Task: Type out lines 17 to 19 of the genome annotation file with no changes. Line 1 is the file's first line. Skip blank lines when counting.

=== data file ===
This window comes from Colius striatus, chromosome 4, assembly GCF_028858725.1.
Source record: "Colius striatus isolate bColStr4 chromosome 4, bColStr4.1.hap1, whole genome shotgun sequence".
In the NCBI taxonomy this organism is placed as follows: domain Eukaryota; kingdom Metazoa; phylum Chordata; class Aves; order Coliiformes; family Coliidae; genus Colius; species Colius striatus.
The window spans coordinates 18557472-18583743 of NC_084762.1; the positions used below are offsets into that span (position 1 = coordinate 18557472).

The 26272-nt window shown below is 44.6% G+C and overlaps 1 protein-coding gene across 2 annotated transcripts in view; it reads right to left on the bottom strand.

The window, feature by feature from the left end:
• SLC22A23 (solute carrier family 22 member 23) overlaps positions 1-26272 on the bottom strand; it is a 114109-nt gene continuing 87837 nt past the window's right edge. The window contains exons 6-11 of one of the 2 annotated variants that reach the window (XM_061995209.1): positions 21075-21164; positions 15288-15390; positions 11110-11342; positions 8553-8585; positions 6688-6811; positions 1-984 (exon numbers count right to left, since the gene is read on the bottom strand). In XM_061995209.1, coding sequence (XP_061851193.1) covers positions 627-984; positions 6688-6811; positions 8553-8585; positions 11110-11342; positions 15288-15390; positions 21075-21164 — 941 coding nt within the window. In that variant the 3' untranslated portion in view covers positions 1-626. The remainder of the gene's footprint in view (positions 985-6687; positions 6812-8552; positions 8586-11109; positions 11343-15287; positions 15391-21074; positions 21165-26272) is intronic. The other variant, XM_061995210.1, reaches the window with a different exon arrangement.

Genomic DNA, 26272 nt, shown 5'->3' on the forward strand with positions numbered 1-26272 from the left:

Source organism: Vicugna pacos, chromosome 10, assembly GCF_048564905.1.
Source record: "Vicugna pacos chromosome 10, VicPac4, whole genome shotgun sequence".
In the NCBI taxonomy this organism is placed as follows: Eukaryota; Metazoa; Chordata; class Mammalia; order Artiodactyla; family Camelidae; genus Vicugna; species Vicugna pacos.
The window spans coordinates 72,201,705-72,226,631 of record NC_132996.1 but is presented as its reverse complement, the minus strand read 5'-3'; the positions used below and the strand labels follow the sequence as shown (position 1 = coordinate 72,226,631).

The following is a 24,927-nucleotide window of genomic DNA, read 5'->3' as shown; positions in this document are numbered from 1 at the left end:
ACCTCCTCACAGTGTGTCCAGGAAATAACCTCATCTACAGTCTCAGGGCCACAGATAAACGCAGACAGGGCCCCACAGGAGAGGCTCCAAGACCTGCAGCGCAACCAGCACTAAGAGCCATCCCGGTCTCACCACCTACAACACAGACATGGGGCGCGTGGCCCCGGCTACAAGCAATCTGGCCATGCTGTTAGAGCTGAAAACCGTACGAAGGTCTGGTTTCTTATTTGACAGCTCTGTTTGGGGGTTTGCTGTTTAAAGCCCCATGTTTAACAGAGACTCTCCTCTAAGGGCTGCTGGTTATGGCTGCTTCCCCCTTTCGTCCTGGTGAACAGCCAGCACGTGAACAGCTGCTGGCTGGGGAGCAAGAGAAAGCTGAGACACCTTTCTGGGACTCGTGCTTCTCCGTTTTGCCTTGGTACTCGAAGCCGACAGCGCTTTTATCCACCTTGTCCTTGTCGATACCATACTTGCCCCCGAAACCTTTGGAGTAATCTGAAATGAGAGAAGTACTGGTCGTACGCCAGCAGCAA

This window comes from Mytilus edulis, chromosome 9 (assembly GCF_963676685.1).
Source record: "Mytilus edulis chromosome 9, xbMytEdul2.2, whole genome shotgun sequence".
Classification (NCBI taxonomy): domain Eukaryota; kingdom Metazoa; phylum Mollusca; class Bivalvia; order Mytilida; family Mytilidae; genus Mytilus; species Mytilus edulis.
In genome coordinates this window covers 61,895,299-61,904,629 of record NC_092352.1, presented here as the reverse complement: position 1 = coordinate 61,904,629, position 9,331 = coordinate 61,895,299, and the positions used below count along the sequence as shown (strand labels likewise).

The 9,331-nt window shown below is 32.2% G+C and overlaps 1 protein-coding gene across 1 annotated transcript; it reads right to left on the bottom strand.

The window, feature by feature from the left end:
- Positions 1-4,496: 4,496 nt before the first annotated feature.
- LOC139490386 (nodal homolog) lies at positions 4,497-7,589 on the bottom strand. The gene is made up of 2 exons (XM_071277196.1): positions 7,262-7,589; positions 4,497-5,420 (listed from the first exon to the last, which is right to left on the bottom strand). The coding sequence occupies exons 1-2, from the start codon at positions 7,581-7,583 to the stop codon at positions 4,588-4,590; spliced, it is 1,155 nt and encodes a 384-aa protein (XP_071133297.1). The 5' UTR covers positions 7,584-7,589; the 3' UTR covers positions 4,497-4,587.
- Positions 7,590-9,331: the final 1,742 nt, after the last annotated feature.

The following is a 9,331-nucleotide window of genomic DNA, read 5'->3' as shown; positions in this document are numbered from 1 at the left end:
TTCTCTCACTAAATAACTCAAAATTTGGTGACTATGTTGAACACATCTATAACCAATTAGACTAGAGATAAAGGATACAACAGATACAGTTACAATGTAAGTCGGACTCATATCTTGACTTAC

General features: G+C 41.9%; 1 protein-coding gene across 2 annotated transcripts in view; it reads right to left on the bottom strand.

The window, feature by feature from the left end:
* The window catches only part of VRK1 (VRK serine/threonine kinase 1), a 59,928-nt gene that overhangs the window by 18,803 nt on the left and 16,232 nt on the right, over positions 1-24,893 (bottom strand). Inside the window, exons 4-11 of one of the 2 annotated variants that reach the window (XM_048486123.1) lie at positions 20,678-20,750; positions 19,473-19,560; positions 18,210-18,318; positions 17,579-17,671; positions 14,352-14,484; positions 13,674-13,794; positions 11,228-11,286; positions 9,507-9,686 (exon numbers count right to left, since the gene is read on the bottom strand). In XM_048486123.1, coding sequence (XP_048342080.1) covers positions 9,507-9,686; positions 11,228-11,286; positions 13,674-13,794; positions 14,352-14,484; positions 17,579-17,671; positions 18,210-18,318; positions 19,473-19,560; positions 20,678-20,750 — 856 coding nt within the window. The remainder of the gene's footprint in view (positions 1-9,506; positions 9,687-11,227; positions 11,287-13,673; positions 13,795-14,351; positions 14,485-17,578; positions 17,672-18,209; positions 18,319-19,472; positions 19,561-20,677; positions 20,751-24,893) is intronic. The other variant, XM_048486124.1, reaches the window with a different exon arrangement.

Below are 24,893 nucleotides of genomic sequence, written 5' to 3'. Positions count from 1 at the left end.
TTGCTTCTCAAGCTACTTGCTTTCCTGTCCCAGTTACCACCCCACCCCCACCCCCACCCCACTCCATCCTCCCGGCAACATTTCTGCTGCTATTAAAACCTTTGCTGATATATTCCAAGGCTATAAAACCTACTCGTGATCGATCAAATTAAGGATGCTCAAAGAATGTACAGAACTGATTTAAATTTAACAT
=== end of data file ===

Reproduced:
Classification (NCBI taxonomy): domain Eukaryota; kingdom Metazoa; phylum Mollusca; class Bivalvia; order Mytilida; family Mytilidae; genus Mytilus; species Mytilus edulis.
In genome coordinates this window covers 61,895,299-61,904,629 of record NC_092352.1, presented here as the reverse complement: position 1 = coordinate 61,904,629, position 9,331 = coordinate 61,895,299, and the positions used below count along the sequence as shown (strand labels likewise).

The 9,331-nt window shown below is 32.2% G+C and overlaps 1 protein-coding gene across 1 annotated transcript; it reads right to left on the bottom strand.